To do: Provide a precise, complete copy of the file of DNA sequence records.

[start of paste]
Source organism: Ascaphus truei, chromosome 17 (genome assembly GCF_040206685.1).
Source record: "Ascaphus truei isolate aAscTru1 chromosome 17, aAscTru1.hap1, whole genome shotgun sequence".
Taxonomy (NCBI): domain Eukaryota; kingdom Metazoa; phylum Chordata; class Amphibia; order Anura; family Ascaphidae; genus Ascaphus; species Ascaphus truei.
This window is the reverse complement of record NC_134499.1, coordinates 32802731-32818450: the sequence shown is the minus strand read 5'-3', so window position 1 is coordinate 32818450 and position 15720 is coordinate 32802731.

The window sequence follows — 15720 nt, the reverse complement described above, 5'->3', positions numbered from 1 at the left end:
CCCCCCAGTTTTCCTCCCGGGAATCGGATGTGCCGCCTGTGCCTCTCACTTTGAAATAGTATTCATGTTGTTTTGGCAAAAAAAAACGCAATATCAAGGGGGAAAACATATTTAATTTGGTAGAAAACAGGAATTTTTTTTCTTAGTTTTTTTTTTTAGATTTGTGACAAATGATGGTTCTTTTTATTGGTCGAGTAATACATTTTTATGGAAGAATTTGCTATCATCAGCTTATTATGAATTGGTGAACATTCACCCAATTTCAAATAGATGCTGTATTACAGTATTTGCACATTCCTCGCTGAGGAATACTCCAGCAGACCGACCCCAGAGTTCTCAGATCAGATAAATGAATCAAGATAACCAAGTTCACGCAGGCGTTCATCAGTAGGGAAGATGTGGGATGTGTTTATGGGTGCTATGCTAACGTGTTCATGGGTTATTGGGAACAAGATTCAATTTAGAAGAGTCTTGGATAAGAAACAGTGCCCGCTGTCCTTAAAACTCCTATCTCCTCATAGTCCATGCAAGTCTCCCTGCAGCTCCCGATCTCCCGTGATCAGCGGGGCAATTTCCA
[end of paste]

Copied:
Source organism: Ascaphus truei, chromosome 17 (genome assembly GCF_040206685.1).
Source record: "Ascaphus truei isolate aAscTru1 chromosome 17, aAscTru1.hap1, whole genome shotgun sequence".
Taxonomy (NCBI): domain Eukaryota; kingdom Metazoa; phylum Chordata; class Amphibia; order Anura; family Ascaphidae; genus Ascaphus; species Ascaphus truei.
This window is the reverse complement of record NC_134499.1, coordinates 32802731-32818450: the sequence shown is the minus strand read 5'-3', so window position 1 is coordinate 32818450 and position 15720 is coordinate 32802731.

The window sequence follows — 15720 nt, the reverse complement described above, 5'->3', positions numbered from 1 at the left end:
CCCCCCAGTTTTCCTCCCGGGAATCGGATGTGCCGCCTGTGCCTCTCACTTTGAAATAGTATTCATGTTGTTTTGGCAAAAAAAAACGCAATATCAAGGGGGAAAACATATTTAATTTGGTAGAAAACAGGAATTTTTTTTCTTAGTTTTTTTTTTTAGATTTGTGACAAATGATGGTTCTTTTTATTGGTCGAGTAATACATTTTTATGGAAGAATTTGCTATCATCAGCTTATTATGAATTGGTGAACATTCACCCAATTTCAAATAGATGCTGTATTACAGTATTTGCACATTCCTCGCTGAGGAATACTCCAGCAGACCGACCCCAGAGTTCTCAGATCAGATAAATGAATCAAGATAACCAAGTTCACGCAGGCGTTCATCAGTAGGGAAGATGTGGGATGTGTTTATGGGTGCTATGCTAACGTGTTCATGGGTTATTGGGAACAAGATTCAATTTAGAAGAGTCTTGGATAAGAAACAGTGCCCGCTGTCCTTAAAACTCCTATCTCCTCATAGTCCATGCAAGTCTCCCTGCAGCTCCCGATCTCCCGTGATCAGCGGGGCAATTTCCA